FSA challenged in court over GM contamination

By Anthony Fletcher

- Last updated on GMT

Related tags Rice Gm

A pressure group plans to legally challenge the UK's Food Standards
Agency (FSA) over its alleged failure to act over imports of
illegal GM rice.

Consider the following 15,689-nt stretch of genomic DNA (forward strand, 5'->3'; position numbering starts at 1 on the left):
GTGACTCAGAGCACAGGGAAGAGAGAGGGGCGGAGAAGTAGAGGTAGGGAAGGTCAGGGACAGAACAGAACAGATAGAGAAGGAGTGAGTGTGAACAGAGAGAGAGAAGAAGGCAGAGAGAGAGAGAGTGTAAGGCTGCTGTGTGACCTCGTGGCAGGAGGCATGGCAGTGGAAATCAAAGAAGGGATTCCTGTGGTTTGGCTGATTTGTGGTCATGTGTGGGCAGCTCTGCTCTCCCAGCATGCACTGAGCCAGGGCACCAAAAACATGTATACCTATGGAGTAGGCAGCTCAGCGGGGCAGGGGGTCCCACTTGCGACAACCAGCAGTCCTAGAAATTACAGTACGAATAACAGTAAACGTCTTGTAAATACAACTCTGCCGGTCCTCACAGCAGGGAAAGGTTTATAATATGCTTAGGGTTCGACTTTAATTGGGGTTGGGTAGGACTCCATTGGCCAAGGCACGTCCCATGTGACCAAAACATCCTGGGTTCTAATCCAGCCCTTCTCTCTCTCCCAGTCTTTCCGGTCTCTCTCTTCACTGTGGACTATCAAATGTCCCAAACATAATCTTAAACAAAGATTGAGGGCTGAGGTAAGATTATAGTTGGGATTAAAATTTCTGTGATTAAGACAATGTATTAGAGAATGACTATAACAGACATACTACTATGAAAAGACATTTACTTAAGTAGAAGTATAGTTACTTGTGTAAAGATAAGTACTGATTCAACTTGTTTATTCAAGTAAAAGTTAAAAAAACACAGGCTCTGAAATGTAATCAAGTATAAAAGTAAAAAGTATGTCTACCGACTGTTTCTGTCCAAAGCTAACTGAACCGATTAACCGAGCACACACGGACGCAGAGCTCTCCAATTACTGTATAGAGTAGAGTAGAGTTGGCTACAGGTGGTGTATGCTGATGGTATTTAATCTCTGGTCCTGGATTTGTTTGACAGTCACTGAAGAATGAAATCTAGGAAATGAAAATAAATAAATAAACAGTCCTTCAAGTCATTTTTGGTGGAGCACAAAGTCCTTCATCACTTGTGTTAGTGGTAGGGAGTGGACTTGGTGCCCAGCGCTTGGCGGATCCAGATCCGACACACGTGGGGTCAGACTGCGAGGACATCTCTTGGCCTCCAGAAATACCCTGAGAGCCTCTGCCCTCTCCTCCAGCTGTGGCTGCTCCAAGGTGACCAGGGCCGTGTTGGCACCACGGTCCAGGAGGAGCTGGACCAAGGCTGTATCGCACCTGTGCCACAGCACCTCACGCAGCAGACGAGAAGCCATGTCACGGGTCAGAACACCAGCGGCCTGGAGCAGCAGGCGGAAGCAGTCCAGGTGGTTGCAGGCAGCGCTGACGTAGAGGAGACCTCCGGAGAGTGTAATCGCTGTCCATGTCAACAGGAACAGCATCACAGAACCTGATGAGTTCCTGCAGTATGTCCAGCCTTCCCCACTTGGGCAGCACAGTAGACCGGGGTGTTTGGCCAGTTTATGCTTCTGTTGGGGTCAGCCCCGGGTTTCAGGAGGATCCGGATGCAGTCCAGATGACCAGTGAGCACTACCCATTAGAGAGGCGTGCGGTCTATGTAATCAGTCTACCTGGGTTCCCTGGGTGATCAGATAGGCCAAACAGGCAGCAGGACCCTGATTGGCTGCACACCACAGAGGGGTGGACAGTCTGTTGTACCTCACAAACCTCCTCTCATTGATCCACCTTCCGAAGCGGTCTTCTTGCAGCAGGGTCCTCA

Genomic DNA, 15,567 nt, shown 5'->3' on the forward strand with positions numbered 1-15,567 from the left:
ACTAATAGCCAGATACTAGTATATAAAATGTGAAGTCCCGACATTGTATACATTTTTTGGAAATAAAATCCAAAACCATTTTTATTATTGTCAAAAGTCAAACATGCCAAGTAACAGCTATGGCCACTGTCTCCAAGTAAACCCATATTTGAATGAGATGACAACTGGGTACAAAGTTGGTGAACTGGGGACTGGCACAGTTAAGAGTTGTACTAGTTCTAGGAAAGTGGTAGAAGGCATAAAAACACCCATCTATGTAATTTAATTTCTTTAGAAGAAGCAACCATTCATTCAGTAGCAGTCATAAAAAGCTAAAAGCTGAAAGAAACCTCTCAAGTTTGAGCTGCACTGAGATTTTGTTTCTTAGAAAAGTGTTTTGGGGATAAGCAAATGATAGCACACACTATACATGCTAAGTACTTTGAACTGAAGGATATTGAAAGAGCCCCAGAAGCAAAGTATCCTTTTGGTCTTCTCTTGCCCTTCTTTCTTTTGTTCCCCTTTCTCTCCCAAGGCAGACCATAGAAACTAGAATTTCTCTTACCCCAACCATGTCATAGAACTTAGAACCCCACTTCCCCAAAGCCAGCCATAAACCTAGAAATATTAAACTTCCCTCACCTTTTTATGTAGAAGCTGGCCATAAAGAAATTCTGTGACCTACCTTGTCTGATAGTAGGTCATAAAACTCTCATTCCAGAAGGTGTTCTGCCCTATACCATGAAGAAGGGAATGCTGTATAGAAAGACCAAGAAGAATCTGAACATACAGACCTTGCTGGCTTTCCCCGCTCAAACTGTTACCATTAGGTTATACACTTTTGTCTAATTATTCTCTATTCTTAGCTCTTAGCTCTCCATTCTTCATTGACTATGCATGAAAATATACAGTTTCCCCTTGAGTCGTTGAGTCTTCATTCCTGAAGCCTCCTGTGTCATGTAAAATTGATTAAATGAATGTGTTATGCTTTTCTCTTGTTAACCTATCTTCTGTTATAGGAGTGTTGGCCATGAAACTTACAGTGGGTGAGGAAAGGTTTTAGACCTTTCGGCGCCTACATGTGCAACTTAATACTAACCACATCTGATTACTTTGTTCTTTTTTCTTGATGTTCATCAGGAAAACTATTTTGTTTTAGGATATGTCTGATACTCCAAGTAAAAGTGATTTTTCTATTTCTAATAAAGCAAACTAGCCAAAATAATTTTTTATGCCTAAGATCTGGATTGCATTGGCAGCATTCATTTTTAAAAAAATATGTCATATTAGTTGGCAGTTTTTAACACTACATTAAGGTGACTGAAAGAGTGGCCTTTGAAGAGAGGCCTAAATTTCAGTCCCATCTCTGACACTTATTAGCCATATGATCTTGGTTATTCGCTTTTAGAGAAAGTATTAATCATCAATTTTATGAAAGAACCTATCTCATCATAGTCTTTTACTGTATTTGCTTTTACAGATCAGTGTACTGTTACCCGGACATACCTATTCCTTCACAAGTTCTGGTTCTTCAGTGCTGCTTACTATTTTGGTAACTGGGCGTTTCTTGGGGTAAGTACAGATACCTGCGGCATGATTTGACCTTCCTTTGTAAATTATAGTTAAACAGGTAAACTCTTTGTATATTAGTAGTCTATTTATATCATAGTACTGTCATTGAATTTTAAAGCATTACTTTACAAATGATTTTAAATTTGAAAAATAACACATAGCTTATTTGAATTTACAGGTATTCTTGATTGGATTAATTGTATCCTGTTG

The Judicial Review, called for by Friends of the Earth (FoE), is due to be heard in court today. The case centres on the contamination of long grain rice with an experimental and GM strain grown in the US. On 18 August last year, the US Department of Agriculture announced that an illegal GM rice strain, unapproved for human consumption, had been found in long grain rice supplies destined for export. The rice, LLRICE601, owned by biotechnology company Bayer CropScience, has been genetically modified to be resistant to the company's weed killer, Liberty (glufosinate). The contamination was initially discovered in January 2006, but it wasn't until July that its identity was confirmed as LLRICE601. Friends of the Earth argues that the FSA failed in its legal obligations to check for contaminated rice on the market in the UK, and should have done more to work with local authorities and the food industry to make sure illegal GM rice was detected and removed from shelves and other parts of the market. The pressure group is seeking a legal declaration stating that the FSA failed in its legal obligations over this incident by failing to take action and by ignoring potentially contaminated rice that reached the market since January 2006. "A declaration stating that the FSA failed in its legal obligations would set an important precedent and ensure that if such a GM contamination incident happens in the future, the FSA would take much more effective action to ensure that UK consumers are not exposed to illegal GM ingredients,"​ said FoE in a statement. "It should also lead to a thorough investigation into the FSA's biased approach to GM foods and a more pro-active policy on testing food imports for illegal GM contamination." ​ This incident has had an impact on the rice industry. Rice futures prices plummeted $150 million and experts have predicted that US rice exports may decline by as much as 16 per cent in 2006/2007. Several multi-million dollar class action lawsuits and several individual lawsuits have been filed against Bayer by US farmers who have suffered severe financial losses. The rice industry has said that action has been taken. Last year, The European Federation of Rice Millers, which represents about 90 per cent of all EU trade in rice, gave an outline of the controls carried out by its members so far. Of the 162 samples for which there are already results using one of the validated testing methods, 33 tested positive for LL601, it said in September. Any consignments that tested positive have already been recalled or withheld from the market and the Federation's members have committed to continuing such withdrawals for any positive findings. The Commission has consistently reminded the industry of its legal obligation to inform Member State authorities when a consignment on their markets is found to contain an unauthorised GMO.

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